- In Dark Service by Stephen Hunt (Gollancz, 2014) – Reviewed by Kerry Dodd
- The Night Mayor by Kim Newman (Titan Books, 2015) – Reviewed by Sandra Unerman
You are about to read a dirty word but please don’t turn the page, I promise it is only a passing reference. So, the Hugos… wasn’t that a great shortlist for Best Graphic Story? Ms. Marvel Volume 1: No Normal, The Zombie Nation Book #2: Reduce Reuse Reanimate and three Image titles: Rat Queens Volume 1: Sass And Sorcery, Saga Volume 3 and Sex Criminals Volume 1: One Weird Trick. After years of being an embarrassment, Best Graphic Story is now the least embarrassing shortlist on the ballot.
Whilst I was waiting for Image to release the second collected volume of Sex Criminals, I came across another one of their titles in a local charity shop. As it were. If Sex Criminals is an attention grabbing name, Sex: Summer Of Hard is about as subtle as an erect penis waggling in your face. However, the nakedness of its name does not immediately live up to expectations. Instead we have the first volume of a comic that appears to be asking the question, what would happen if Bruce Wayne hung up his cowl?
Simon Cooke is a 35 year old billionaire playboy. Up until seven months ago, he was also the Armored Saint. As is traditional, this superhero alter-ego was motivated not by inequality or poverty but rather the “complete and utter decadence” of the city. Did I mention that he is blond?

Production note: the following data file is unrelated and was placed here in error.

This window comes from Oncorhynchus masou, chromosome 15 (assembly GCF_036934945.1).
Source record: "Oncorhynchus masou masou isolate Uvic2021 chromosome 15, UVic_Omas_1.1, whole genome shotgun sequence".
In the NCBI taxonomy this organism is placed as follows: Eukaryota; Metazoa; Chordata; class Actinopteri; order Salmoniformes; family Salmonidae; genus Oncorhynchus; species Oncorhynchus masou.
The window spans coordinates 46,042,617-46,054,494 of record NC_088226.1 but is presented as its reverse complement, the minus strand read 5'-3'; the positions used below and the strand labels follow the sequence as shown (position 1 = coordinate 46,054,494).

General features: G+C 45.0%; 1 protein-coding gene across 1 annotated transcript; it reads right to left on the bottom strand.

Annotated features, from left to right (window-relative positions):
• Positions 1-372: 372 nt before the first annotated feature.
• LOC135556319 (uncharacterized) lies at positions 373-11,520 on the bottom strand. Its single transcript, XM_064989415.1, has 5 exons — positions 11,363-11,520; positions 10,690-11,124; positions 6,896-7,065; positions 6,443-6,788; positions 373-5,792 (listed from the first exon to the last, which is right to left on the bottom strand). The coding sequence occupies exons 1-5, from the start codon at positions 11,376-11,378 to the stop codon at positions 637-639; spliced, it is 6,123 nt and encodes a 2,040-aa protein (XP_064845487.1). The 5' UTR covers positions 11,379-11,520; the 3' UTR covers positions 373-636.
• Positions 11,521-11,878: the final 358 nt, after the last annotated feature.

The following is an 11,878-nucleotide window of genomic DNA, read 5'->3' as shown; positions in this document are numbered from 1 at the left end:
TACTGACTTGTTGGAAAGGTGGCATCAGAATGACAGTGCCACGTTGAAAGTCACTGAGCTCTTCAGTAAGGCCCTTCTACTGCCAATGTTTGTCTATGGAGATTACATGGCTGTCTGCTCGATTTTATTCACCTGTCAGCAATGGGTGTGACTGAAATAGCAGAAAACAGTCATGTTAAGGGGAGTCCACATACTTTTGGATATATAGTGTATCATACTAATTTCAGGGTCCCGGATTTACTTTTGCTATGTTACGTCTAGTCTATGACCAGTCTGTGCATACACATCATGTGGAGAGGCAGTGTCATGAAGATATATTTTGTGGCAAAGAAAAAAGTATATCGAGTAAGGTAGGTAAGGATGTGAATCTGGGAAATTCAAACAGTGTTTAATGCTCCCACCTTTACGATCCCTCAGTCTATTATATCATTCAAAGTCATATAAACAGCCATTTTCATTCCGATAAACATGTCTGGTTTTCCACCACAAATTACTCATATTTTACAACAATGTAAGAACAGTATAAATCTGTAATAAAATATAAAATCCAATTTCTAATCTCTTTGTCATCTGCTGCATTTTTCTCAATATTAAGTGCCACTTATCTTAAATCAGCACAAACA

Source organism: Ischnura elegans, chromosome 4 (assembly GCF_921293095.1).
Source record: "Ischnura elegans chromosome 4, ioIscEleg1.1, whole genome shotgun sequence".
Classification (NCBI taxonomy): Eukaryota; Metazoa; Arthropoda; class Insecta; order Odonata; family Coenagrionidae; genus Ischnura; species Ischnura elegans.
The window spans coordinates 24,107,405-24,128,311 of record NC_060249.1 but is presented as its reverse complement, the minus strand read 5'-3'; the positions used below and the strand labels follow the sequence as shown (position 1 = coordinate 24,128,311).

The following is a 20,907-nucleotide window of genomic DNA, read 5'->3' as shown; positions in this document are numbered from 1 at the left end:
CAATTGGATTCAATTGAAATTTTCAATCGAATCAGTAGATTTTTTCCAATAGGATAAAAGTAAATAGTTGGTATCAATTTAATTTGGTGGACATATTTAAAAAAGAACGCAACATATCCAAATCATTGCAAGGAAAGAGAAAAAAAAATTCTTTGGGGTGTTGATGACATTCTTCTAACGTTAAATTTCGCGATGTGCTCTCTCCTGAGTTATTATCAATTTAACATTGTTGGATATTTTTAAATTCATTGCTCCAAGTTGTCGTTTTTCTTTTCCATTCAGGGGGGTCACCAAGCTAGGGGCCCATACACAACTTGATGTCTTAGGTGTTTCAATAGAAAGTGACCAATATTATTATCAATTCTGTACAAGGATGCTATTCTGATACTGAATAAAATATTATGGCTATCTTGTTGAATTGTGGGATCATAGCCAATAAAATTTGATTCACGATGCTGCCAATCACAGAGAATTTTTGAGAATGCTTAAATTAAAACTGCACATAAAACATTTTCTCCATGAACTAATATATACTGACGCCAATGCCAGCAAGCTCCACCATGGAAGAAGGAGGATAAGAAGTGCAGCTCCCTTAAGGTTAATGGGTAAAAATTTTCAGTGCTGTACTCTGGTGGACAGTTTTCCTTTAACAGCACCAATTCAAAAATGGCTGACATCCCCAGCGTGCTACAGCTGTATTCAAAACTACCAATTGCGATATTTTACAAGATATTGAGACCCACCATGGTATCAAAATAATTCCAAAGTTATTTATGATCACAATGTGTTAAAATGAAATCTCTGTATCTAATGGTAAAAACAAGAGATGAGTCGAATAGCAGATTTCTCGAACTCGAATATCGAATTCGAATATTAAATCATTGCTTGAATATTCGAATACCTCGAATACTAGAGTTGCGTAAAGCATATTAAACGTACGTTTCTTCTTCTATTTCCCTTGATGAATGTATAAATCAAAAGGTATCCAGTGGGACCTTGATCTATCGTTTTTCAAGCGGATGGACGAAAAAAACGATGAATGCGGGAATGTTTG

Having promised his Alfred figure that he will quit his night job, Cooke returns to Saturn City in order to begin running the family business. As you can imagine, the hard-working professionals who actually run the global company are thrilled. After a hard day doing nothing, Cooke decides to unwind by heading to an exclusive brothel. One which just happens to be owned by one of his ex-nemeses, Annabelle Lagravenese AKA supervillian Shadow Lynx AKA his ultimate unrequited crush. She is as incredulous as the reader:
Guess I’ll just have to take your word for it that you’re not here on some sort of bizarre reconnaissance mission…
Of course, that opens up an even more interesting possibility…
…your curious, aren’t you?
Not that I blame you. The way you were living, it stands to reason that once you hung up the helmet, the psychological floodgates would open up, big time…
Battle through all that highlighter pen – heavy handily and repetitively used throughout the book’s dialogue to convey emphasis – and you find that the comic is really answering another question: what if Bruce Wayne was a virgin?
It is certainly a novel premise but not exactly one the world has been calling out for. “Do you know how many times I’ve played drunk?” Cooke says to his lawyer at one point. The implication that he’s being playing the playboy seems to extend to the Playboy models seen on his arm. His lawyer encourages him to live the life for real: “Imagine if Tinto Brass made a film about Saturn City.” This drinking binge climaxes in a bizarre scene in which the wasted pair suddenly become irresistible to women. Of course they do.